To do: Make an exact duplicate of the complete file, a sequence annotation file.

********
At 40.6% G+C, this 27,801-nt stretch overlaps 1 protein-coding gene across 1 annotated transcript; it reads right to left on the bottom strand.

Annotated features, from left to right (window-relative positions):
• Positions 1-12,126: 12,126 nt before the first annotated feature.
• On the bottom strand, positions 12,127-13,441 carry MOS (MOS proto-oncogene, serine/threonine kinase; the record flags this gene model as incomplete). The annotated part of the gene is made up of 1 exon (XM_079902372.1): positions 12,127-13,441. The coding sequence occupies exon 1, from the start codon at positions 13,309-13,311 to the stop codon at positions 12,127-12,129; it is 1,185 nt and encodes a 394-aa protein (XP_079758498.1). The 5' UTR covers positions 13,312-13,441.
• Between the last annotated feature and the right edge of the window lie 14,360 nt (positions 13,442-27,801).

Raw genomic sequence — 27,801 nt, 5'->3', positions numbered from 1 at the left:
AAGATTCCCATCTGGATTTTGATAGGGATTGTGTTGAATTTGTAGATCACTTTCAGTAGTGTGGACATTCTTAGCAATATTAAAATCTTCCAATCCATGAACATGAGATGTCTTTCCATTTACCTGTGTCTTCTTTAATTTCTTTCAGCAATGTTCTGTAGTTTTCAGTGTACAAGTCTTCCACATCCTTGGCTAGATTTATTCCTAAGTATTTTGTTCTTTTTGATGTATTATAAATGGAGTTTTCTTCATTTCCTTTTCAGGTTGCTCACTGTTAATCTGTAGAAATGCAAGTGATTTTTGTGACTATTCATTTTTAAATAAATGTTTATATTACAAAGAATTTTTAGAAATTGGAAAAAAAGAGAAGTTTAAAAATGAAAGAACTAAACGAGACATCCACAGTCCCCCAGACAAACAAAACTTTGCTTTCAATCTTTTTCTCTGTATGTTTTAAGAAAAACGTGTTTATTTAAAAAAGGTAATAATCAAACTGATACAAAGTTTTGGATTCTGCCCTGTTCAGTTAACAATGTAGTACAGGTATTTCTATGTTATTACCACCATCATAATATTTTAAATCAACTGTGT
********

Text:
At 40.6% G+C, this 27,801-nt stretch overlaps 1 protein-coding gene across 1 annotated transcript; it reads right to left on the bottom strand.

Annotated features, from left to right (window-relative positions):
• Positions 1-12,126: 12,126 nt before the first annotated feature.
• On the bottom strand, positions 12,127-13,441 carry MOS (MOS proto-oncogene, serine/threonine kinase; the record flags this gene model as incomplete). The annotated part of the gene is made up of 1 exon (XM_079902372.1): positions 12,127-13,441. The coding sequence occupies exon 1, from the start codon at positions 13,309-13,311 to the stop codon at positions 12,127-12,129; it is 1,185 nt and encodes a 394-aa protein (XP_079758498.1). The 5' UTR covers positions 13,312-13,441.
• Between the last annotated feature and the right edge of the window lie 14,360 nt (positions 13,442-27,801).

Raw genomic sequence — 27,801 nt, 5'->3', positions numbered from 1 at the left:
AAGATTCCCATCTGGATTTTGATAGGGATTGTGTTGAATTTGTAGATCACTTTCAGTAGTGTGGACATTCTTAGCAATATTAAAATCTTCCAATCCATGAACATGAGATGTCTTTCCATTTACCTGTGTCTTCTTTAATTTCTTTCAGCAATGTTCTGTAGTTTTCAGTGTACAAGTCTTCCACATCCTTGGCTAGATTTATTCCTAAGTATTTTGTTCTTTTTGATGTATTATAAATGGAGTTTTCTTCATTTCCTTTTCAGGTTGCTCACTGTTAATCTGTAGAAATGCAAGTGATTTTTGTGACTATTCATTTTTAAATAAATGTTTATATTACAAAGAATTTTTAGAAATTGGAAAAAAAGAGAAGTTTAAAAATGAAAGAACTAAACGAGACATCCACAGTCCCCCAGACAAACAAAACTTTGCTTTCAATCTTTTTCTCTGTATGTTTTAAGAAAAACGTGTTTATTTAAAAAAGGTAATAATCAAACTGATACAAAGTTTTGGATTCTGCCCTGTTCAGTTAACAATGTAGTACAGGTATTTCTATGTTATTACCACCATCATAATATTTTAAATCAACTGTGT